What is happening in the world of technology that is leading everyone to believe that metadata is the answer? Alternatively, if metadata is the answer, what is the question, and what does it mean for libraries and library catalogs?

Classification and the Web

Crunching the metadata: What Google Print really tells us about the future of books by David Weinberger appears in the Nov. 13 edition of the Boston Globe. Wrong on so many counts. He seems to confuse classification with identification. In many libraries the call number is not unique. He seems to ignore subject headings, a book of bird paintings can have subject access both for the artistic and avian content. There is no reason we should not be able to apply multiple call numbers in 050 and 082, the "mark and park" is taken care of in the copies part of the record. But even now most records have both LC and Dewey some have USGS or NASA or NAL or NLM classifications as well.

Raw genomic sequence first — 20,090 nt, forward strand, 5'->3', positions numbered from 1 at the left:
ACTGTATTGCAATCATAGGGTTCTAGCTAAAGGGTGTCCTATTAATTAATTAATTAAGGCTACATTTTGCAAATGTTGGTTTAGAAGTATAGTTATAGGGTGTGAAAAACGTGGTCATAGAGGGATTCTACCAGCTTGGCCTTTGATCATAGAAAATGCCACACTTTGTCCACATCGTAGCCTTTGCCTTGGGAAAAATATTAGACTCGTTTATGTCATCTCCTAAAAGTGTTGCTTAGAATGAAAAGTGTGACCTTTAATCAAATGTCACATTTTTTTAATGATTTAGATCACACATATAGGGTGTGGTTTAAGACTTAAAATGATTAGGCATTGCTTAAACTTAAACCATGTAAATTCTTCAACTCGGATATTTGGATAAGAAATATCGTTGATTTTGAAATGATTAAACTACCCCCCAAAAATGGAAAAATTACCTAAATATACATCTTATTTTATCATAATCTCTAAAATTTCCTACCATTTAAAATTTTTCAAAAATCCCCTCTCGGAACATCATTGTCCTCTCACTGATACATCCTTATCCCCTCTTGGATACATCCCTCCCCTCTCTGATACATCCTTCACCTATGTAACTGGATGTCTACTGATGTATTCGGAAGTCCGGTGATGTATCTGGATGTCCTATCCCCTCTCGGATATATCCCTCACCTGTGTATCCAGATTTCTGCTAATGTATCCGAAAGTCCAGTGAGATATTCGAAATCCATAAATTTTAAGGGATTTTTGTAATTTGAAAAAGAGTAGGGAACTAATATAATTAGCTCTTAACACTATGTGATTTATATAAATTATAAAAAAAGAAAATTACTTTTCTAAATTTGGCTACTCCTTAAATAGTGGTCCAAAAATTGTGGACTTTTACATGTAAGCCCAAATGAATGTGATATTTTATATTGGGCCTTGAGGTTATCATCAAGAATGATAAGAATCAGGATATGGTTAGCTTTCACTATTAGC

Wednesday, November 16, 2005

MARC Records on Our Web Site

I have made available for download the MARC records for our scanned versions of the USGS Geologic Atlas of the Moon. We plan to continue this and have MARC records available for all our scanning projects.

NISO Newsletter

The Nov. issue of the NISO Newsletter is now available. Topics include:
  • RFID Institute Highlights
  • Metasearch Initiative Reaches Major Milestone
  • Controlled Vocabulary Standard Published
  • NISO, DLF, and EDItEUR Form Joint Working Group

Tag Cloud

At the bottom of this Web page you can see an example of a tag cloud generated from several weblogs dealing with metadata and cataloging issues. Now thanks to Davey P. you can generate one from your Horizion catalog.